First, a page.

Peter Morici is a professor at the Robert H. Smith School of Business at the University of Maryland.
Then as now, many experts and pundits argued that governments should fix currency exchange rates, which are nothing more than prices, the way governments fix the price of sugar, curiously, to serve the greater good.
We hear about China's weak financial system and the need for exchange-rate stability in developing countries. However, we should always be suspicious when tenured professors, who rarely endure the bracing winds of market competition, and politicians, who require financial support from those invested in the status quo, argue that prices should be fixed by governments and fixed forever.
A litany of ills
The fact is, China's financial system would be no more rickety or vulnerable than it is now if the yuan were repegged to a value consistent with underlying supply and demand.
Currently, thanks to China's yuan peg, the demand for yuan greatly exceeds the supply in foreign exchange markets. To maintain 8.28 yuan per dollar, Chinese monetary authorities purchase dollars in those markets rather than let the yuan rise to about 5 per dollar.
In turn, Chinese monetary authorities purchase U.S. Treasury bonds and other securities to earn interest on their hoard, and that drives down U.S. mortgage rates.
In China, that policy has created overinvestment in export industries, excessive urban development and great stress in international oil markets. In the United States, underpriced Chinese products have wreaked havoc on manufacturing and contributed greatly to the housing bubble.
Lest they lose U.S. markets to China, other Asian governments must follow China's lead, exacerbating all those problems.
Automakers and suppliers from the first tier down to steel, textile and plastics manufacturers are victims of that mercantilism.
Asian exporters, such as Hyundai, Kia and Chinese auto parts makers, benefit from export subsidies through that arcane currency trading. Asian manufacturing costs, made artificially low by rigged currencies, are pressuring parts suppliers to shutter U.S. plants and move their operations across the Pacific.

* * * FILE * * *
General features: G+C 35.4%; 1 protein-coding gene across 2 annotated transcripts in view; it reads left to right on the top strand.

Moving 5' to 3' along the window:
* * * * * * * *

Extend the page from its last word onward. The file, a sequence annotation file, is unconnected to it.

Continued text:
With fairly valued currencies, Asian carmakers and parts makers would not look like supermen, and the outsourcing impulse would not be an imperative. Chinese hypergrowth would not be consuming so much petroleum and driving up gasoline prices and shrinking markets for the Big 3's truck-based SUVs and other trucks and the parts used to make them.
Free trade in all things
In the United States, subsidized Asian competition is stretching support for open trade to the breaking point among voters and in Congress. If it continues, U.S. support for the World Trade Organization will disappear, and a breakdown in that system would overwhelm the gains Asian countries obtain from undervaluing their currencies.
To solve the problem, the yuan should be revalued in steps to 7, 6 or 5 to the dollar, and Chinese authorities should stop buying dollars to maintain the peg. In addition, China gradually could widen the trading range to achieve a market-determined value for the yuan in three or four years.
One of the great accomplishments of the defenders of a pegged yuan - including many who have advised our president - has been to label as protectionists the critics who advocate a market-determined yuan.
That's nonsense. We are arguing that free trade in goods, including automobiles and parts, be accompanied by free trade in currency, so that U.S. manufacturers and their workers have the same opportunity for prosperity as Chinese entrepreneurs and workers.
Remember, the exchange rate is nothing but a price. When a government fixes prices, sooner or later someone gets hurt.
Why should America's automakers and their suppliers be the victims?